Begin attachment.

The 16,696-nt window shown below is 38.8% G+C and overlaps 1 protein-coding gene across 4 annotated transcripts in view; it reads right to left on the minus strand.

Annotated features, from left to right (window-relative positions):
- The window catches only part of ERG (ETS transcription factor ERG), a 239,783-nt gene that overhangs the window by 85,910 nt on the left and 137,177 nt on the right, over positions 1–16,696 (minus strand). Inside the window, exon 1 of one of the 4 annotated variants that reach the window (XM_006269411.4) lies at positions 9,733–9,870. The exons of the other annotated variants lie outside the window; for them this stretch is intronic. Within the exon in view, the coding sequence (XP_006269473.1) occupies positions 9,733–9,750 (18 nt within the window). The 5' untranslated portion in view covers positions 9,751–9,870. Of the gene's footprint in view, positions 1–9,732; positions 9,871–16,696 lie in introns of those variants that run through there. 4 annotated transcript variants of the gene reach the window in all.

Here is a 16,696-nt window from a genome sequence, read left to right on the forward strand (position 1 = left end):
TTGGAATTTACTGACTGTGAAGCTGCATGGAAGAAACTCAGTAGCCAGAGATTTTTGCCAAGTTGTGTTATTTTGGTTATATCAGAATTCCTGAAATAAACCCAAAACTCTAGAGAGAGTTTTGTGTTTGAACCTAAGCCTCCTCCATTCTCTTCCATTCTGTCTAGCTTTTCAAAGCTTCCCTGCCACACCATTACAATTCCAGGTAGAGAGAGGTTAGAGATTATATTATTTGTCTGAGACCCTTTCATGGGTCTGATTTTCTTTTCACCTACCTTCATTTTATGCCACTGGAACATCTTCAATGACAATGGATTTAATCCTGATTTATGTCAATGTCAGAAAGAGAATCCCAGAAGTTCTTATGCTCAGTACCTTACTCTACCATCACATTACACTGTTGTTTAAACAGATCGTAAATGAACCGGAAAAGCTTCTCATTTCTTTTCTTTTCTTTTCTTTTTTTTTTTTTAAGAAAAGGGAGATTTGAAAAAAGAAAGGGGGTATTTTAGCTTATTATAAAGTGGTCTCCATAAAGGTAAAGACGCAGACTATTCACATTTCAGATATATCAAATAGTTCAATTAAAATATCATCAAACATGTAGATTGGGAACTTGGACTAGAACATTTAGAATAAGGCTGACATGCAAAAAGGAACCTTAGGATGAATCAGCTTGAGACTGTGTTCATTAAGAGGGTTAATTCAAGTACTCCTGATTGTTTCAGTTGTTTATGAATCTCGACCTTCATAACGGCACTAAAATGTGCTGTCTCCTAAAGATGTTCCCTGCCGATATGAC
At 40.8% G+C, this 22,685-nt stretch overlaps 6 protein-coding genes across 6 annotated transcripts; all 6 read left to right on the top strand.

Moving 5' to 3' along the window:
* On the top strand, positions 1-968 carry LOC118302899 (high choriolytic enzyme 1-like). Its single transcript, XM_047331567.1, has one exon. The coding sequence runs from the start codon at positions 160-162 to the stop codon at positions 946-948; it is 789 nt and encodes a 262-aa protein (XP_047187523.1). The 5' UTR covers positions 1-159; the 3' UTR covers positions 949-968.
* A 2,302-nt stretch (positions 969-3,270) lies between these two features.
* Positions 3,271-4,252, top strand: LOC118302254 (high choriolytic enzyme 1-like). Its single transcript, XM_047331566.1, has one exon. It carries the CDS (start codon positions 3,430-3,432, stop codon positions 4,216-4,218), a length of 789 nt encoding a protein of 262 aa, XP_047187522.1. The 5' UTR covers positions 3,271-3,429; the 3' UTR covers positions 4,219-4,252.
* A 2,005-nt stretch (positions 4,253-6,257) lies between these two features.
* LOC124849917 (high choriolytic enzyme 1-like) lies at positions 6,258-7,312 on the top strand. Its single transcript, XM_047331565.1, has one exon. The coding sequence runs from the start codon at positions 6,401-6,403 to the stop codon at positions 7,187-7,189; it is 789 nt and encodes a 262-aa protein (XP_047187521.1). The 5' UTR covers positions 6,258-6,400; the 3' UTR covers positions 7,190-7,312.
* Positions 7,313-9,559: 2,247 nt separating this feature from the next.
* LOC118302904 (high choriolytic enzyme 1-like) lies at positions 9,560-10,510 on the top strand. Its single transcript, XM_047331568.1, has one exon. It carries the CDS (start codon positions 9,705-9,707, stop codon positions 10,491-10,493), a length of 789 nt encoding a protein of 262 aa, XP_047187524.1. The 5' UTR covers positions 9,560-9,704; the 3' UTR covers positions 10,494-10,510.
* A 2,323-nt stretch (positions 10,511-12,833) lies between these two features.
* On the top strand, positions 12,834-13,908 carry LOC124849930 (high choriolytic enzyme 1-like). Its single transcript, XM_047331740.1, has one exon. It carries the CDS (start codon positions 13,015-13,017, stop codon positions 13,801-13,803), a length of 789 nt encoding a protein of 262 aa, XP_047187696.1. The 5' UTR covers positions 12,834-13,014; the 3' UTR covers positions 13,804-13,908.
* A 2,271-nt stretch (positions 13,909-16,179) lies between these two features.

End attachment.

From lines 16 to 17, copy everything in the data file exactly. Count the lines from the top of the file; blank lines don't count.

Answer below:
* On the top strand, positions 12,834-13,908 carry LOC124849930 (high choriolytic enzyme 1-like). Its single transcript, XM_047331740.1, has one exon. It carries the CDS (start codon positions 13,015-13,017, stop codon positions 13,801-13,803), a length of 789 nt encoding a protein of 262 aa, XP_047187696.1. The 5' UTR covers positions 12,834-13,014; the 3' UTR covers positions 13,804-13,908.
* A 2,271-nt stretch (positions 13,909-16,179) lies between these two features.